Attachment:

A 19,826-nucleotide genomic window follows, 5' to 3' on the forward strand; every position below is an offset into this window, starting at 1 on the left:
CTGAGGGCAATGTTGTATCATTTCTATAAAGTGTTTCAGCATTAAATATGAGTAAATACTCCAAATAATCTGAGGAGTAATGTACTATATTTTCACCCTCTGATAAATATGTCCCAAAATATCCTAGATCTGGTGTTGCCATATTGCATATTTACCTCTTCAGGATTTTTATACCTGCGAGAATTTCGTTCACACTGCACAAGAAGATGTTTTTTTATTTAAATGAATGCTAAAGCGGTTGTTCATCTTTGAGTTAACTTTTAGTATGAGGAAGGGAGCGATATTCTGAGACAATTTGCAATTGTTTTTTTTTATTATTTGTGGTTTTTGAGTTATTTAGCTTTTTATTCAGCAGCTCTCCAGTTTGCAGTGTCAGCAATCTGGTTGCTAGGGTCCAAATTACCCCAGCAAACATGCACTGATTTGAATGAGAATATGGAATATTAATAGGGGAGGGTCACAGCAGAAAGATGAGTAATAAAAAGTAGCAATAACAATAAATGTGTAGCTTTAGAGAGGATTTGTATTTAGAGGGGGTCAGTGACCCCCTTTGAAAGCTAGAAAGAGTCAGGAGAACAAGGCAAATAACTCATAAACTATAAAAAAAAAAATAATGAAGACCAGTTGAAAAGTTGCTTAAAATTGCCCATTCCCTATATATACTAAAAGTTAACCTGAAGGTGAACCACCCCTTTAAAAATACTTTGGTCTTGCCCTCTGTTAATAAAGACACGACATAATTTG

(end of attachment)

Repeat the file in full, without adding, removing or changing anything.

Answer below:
A 19,826-nucleotide genomic window follows, 5' to 3' on the forward strand; every position below is an offset into this window, starting at 1 on the left:
CTGAGGGCAATGTTGTATCATTTCTATAAAGTGTTTCAGCATTAAATATGAGTAAATACTCCAAATAATCTGAGGAGTAATGTACTATATTTTCACCCTCTGATAAATATGTCCCAAAATATCCTAGATCTGGTGTTGCCATATTGCATATTTACCTCTTCAGGATTTTTATACCTGCGAGAATTTCGTTCACACTGCACAAGAAGATGTTTTTTTATTTAAATGAATGCTAAAGCGGTTGTTCATCTTTGAGTTAACTTTTAGTATGAGGAAGGGAGCGATATTCTGAGACAATTTGCAATTGTTTTTTTTTATTATTTGTGGTTTTTGAGTTATTTAGCTTTTTATTCAGCAGCTCTCCAGTTTGCAGTGTCAGCAATCTGGTTGCTAGGGTCCAAATTACCCCAGCAAACATGCACTGATTTGAATGAGAATATGGAATATTAATAGGGGAGGGTCACAGCAGAAAGATGAGTAATAAAAAGTAGCAATAACAATAAATGTGTAGCTTTAGAGAGGATTTGTATTTAGAGGGGGTCAGTGACCCCCTTTGAAAGCTAGAAAGAGTCAGGAGAACAAGGCAAATAACTCATAAACTATAAAAAAAAAAATAATGAAGACCAGTTGAAAAGTTGCTTAAAATTGCCCATTCCCTATATATACTAAAAGTTAACCTGAAGGTGAACCACCCCTTTAAAAATACTTTGGTCTTGCCCTCTGTTAATAAAGACACGACATAATTTG